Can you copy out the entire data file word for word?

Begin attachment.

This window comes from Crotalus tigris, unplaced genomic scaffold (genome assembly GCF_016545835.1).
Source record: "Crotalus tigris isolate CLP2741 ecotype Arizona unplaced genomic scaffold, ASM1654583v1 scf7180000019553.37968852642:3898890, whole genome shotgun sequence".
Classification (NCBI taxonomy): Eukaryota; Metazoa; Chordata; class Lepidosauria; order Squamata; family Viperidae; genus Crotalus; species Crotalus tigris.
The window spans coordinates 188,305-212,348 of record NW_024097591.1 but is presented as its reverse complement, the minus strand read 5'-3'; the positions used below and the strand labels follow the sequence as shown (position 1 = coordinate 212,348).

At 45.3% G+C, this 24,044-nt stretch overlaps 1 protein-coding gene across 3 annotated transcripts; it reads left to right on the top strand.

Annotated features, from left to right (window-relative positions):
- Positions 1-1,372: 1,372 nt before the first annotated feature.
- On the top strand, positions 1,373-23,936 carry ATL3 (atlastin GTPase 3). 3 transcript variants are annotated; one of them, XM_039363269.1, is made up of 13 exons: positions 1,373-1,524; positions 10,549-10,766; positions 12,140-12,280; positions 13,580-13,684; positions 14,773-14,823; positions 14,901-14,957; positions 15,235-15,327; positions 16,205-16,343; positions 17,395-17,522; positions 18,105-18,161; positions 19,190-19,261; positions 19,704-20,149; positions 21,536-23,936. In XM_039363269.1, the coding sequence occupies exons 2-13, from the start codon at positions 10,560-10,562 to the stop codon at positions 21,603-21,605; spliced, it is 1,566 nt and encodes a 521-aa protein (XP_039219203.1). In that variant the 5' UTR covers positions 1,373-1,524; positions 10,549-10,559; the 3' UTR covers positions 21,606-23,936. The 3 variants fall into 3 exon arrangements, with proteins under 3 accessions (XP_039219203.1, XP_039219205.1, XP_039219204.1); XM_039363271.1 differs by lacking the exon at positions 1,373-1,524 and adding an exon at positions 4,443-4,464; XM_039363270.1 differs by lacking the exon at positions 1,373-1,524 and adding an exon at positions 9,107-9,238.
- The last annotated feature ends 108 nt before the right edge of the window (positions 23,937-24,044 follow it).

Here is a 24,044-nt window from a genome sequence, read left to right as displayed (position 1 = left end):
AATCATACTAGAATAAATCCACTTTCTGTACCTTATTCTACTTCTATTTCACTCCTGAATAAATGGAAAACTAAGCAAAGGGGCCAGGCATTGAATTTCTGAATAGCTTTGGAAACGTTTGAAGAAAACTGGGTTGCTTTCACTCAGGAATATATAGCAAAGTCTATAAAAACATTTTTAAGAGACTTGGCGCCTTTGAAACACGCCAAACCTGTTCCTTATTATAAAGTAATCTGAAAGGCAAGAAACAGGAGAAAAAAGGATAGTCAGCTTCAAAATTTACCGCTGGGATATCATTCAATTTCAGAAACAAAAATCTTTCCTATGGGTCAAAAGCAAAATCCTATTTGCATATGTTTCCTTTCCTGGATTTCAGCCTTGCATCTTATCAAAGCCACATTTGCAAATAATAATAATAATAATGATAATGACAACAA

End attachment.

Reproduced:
This window comes from Crotalus tigris, unplaced genomic scaffold (genome assembly GCF_016545835.1).
Source record: "Crotalus tigris isolate CLP2741 ecotype Arizona unplaced genomic scaffold, ASM1654583v1 scf7180000019553.37968852642:3898890, whole genome shotgun sequence".
Classification (NCBI taxonomy): Eukaryota; Metazoa; Chordata; class Lepidosauria; order Squamata; family Viperidae; genus Crotalus; species Crotalus tigris.
The window spans coordinates 188,305-212,348 of record NW_024097591.1 but is presented as its reverse complement, the minus strand read 5'-3'; the positions used below and the strand labels follow the sequence as shown (position 1 = coordinate 212,348).

At 45.3% G+C, this 24,044-nt stretch overlaps 1 protein-coding gene across 3 annotated transcripts; it reads left to right on the top strand.

Annotated features, from left to right (window-relative positions):
- Positions 1-1,372: 1,372 nt before the first annotated feature.
- On the top strand, positions 1,373-23,936 carry ATL3 (atlastin GTPase 3). 3 transcript variants are annotated; one of them, XM_039363269.1, is made up of 13 exons: positions 1,373-1,524; positions 10,549-10,766; positions 12,140-12,280; positions 13,580-13,684; positions 14,773-14,823; positions 14,901-14,957; positions 15,235-15,327; positions 16,205-16,343; positions 17,395-17,522; positions 18,105-18,161; positions 19,190-19,261; positions 19,704-20,149; positions 21,536-23,936. In XM_039363269.1, the coding sequence occupies exons 2-13, from the start codon at positions 10,560-10,562 to the stop codon at positions 21,603-21,605; spliced, it is 1,566 nt and encodes a 521-aa protein (XP_039219203.1). In that variant the 5' UTR covers positions 1,373-1,524; positions 10,549-10,559; the 3' UTR covers positions 21,606-23,936. The 3 variants fall into 3 exon arrangements, with proteins under 3 accessions (XP_039219203.1, XP_039219205.1, XP_039219204.1); XM_039363271.1 differs by lacking the exon at positions 1,373-1,524 and adding an exon at positions 4,443-4,464; XM_039363270.1 differs by lacking the exon at positions 1,373-1,524 and adding an exon at positions 9,107-9,238.
- The last annotated feature ends 108 nt before the right edge of the window (positions 23,937-24,044 follow it).

Here is a 24,044-nt window from a genome sequence, read left to right as displayed (position 1 = left end):
AATCATACTAGAATAAATCCACTTTCTGTACCTTATTCTACTTCTATTTCACTCCTGAATAAATGGAAAACTAAGCAAAGGGGCCAGGCATTGAATTTCTGAATAGCTTTGGAAACGTTTGAAGAAAACTGGGTTGCTTTCACTCAGGAATATATAGCAAAGTCTATAAAAACATTTTTAAGAGACTTGGCGCCTTTGAAACACGCCAAACCTGTTCCTTATTATAAAGTAATCTGAAAGGCAAGAAACAGGAGAAAAAAGGATAGTCAGCTTCAAAATTTACCGCTGGGATATCATTCAATTTCAGAAACAAAAATCTTTCCTATGGGTCAAAAGCAAAATCCTATTTGCATATGTTTCCTTTCCTGGATTTCAGCCTTGCATCTTATCAAAGCCACATTTGCAAATAATAATAATAATAATGATAATGACAACAA